Posted: January 16th, 2014 | Author: Valerie Wing | Filed under: Auto Maker, Auto News, Volkswagen | Tags: Car Sales, china, General Motors, GM China, porsche, Volkswagen | Comments Off on VW Tops China Car Sales
VW are now the biggest automotive manufacturer in the world’s biggest automotive market, quite a contrast to their US operations where they skirt around the middle of the pack.
Volkswagen were once much-loved in the US for their quality, but have since seriously fallen out of favor.
Over in the Middle Kingdom VW’s pull on the Chinese public is immense, the German auto-makers offer stretches from the cheapest $US12,000 hatch to the $US175,000 Phaeton übersedan.
And it seems that anything with a VW badge riveted to the front and back panels seems to simply drive out the showroom doors.
Volkswagen sold 3.27 million vehicles in China last year, it’s closest rival, GM, sold 3.16 million cars, now the race is on for VW to become the world’s biggest automotive manufacturer, but for them to achieve that result they will need to improve the way the US market views them :: Read the full article »»»»
Posted: December 12th, 2013 | Author: Marcus Dangerfield | Filed under: Auto Maker, Auto News, General Motors, Holden | Tags: Australian Auto Industry, Australian Government Subsidies, Australian Industry, Elizabeth South Australia, General Motors, General Motors Holden, Holden Australia, Market Response Days, Motor Manufacturing | Comments Off on General Motors Holden’s Gone Baby Gone
General Motors has made it’s decision – it’s pulling out of Australia as early as 2016 – Australia’s entire car making industry and tens of thousands of jobs have been thrown into doubt by Holden’s decision to close down.
Almost 3,000 Holden workers are set to lose their jobs – over the next three to four years – as the auto-maker winds down its Australian manufacturing operations.
The decision has prompted Toyota – the only other car manufacturer left in Australia to warn – that Holden’s withdrawal – puts “unprecedented pressure” on the Japanese based manufacturers ability to build cars in the country too.
Mike Devereaux – Holden’s boss – cited a range of economic factors, however he wouldn’t be drawn on the possibility that the government’s move to rule out financial assistance had played any role, the announcement ends a 65 year history of building cars in Australia, and raises a truckload of questions about this nations future in manufacturing.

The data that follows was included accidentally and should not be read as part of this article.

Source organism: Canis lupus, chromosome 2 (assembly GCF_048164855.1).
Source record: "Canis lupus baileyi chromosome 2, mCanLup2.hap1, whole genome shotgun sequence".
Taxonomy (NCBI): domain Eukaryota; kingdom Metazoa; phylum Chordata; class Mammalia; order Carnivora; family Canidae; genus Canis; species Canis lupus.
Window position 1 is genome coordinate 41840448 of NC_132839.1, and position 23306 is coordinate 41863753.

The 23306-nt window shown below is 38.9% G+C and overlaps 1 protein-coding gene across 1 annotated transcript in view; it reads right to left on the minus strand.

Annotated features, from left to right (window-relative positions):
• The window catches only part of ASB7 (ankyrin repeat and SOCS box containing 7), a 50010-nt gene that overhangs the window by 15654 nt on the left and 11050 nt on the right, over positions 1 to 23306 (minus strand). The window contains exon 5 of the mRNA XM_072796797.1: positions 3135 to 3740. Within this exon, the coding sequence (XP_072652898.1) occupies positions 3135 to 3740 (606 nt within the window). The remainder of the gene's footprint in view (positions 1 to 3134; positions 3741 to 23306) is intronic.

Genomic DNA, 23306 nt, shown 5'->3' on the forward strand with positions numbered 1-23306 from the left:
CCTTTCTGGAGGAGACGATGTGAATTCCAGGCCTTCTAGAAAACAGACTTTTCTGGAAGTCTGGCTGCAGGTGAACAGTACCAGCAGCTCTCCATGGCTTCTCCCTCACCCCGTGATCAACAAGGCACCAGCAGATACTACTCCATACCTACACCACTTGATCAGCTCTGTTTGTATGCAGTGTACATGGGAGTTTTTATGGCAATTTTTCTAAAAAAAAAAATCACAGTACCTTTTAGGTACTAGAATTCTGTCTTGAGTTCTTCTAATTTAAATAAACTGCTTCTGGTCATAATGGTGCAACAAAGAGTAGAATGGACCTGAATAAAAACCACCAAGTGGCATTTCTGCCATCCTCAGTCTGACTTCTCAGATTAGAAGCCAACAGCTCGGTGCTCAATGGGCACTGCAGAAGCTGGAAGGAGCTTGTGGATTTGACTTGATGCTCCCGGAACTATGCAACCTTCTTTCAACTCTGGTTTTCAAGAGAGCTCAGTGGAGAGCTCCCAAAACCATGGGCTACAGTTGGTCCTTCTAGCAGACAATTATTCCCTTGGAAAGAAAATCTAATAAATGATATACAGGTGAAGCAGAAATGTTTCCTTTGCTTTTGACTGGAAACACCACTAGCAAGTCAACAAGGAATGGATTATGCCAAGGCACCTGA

The decision has been met with regret by the premiers of South Australia and Victoria. General Motors decision means the loss of 2,900 immediate jobs – 1,600 from it’s South Australia plant 1,300 in Victoria – the question on everyone’s lips is, how many more will be affected, The Prime Minister called it a dark day :: Read the full article »»»»
Posted: November 5th, 2013 | Author: Michael Courtenay | Filed under: Auto News | Tags: Australian Auto Industry, Australian Government Subsidies, Australian Industry, Federal Chamber of Automotive Industries, General Motors, General Motors Holden, Government Subsidies, Holden Australia, Motor Manufacturing | Comments Off on Australian Car Industry Subsidies Worth Keeping
With car production volumes falling to 5 year lows, and on a steady decline, the big question on the lips of auto industry insiders has got to be Are Government Subsidies Worthwhile. Is it truly worth forking out billions of dollars to sustain an industry that is seemingly on it’s way out?
The Federal Chamber of Automotive Industries – FCAI – reckons they are, it thinks a report showing dire economic consequences if the car industry collapses in Australia will change many people’s views, and hopefully give a final answer to a question that has hung like a noose over Australia’s car-making industry.
The report was compiled for the FCAI by the Allen Consulting Group and Monash University researchers. Automotive production is at close to half the level it was in 2008 when Australia turned out 320,000 cars, this year however the industry might produce as few as 180,000 units.
The standard, and seemingly logical, argument that Australian tax payers shouldn’t be propping-up US companies almost entirely negates the 40,000 strong workforce involved directly in car-making and almost the same again in ancillary industries, it also fails to take into account a contribution close to $25 billion a year to the nations economy :: Read the full article »»»»
Posted: July 9th, 2013 | Author: Michael Courtenay | Filed under: Auto News, General Motors, Holden | Tags: Australian Auto Industry, Australian Government Subsidies, Australian Industry, General Motors, General Motors Holden, Holden Australia, Motor Manufacturing | Comments Off on Then there was one….
As Holden talks of cutting costs,production and jobs, the once mighty motor-car makers CEO Mike Devereux has warned of more pain on the horizon for the company’s embattled workers, pay cuts and more job losses, saying the car maker must radically and quickly reduce costs to survive in Australia.
The company says it is facing unprecedented challenges and is now asking its workers to help it make significant savings to ensure its Australian operations remain globally competitive. Last week, a warning from executives about the company’s future triggered a surge in employees wanting a voluntary separation package.